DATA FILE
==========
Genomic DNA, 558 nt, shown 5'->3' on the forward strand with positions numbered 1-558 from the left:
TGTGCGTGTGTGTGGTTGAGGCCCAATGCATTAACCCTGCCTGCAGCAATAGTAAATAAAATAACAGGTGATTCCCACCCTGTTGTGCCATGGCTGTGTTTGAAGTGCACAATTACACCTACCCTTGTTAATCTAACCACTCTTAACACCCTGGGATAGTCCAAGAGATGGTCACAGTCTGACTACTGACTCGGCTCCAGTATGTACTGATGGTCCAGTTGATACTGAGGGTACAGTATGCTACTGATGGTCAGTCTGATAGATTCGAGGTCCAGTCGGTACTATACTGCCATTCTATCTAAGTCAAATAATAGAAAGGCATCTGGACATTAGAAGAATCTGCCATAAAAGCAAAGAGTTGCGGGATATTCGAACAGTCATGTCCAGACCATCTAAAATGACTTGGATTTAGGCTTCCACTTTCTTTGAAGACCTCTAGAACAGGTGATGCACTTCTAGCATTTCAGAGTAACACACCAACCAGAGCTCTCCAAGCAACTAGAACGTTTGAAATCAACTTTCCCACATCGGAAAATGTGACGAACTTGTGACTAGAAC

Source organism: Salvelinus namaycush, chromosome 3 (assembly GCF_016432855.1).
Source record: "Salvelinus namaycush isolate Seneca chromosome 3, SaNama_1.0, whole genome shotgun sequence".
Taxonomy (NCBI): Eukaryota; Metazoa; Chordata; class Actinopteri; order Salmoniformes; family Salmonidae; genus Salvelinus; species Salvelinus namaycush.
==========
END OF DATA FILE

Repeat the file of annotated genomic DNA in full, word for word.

Genomic DNA, 558 nt, shown 5'->3' on the forward strand with positions numbered 1-558 from the left:
TGTGCGTGTGTGTGGTTGAGGCCCAATGCATTAACCCTGCCTGCAGCAATAGTAAATAAAATAACAGGTGATTCCCACCCTGTTGTGCCATGGCTGTGTTTGAAGTGCACAATTACACCTACCCTTGTTAATCTAACCACTCTTAACACCCTGGGATAGTCCAAGAGATGGTCACAGTCTGACTACTGACTCGGCTCCAGTATGTACTGATGGTCCAGTTGATACTGAGGGTACAGTATGCTACTGATGGTCAGTCTGATAGATTCGAGGTCCAGTCGGTACTATACTGCCATTCTATCTAAGTCAAATAATAGAAAGGCATCTGGACATTAGAAGAATCTGCCATAAAAGCAAAGAGTTGCGGGATATTCGAACAGTCATGTCCAGACCATCTAAAATGACTTGGATTTAGGCTTCCACTTTCTTTGAAGACCTCTAGAACAGGTGATGCACTTCTAGCATTTCAGAGTAACACACCAACCAGAGCTCTCCAAGCAACTAGAACGTTTGAAATCAACTTTCCCACATCGGAAAATGTGACGAACTTGTGACTAGAAC

Source organism: Salvelinus namaycush, chromosome 3 (assembly GCF_016432855.1).
Source record: "Salvelinus namaycush isolate Seneca chromosome 3, SaNama_1.0, whole genome shotgun sequence".
Taxonomy (NCBI): Eukaryota; Metazoa; Chordata; class Actinopteri; order Salmoniformes; family Salmonidae; genus Salvelinus; species Salvelinus namaycush.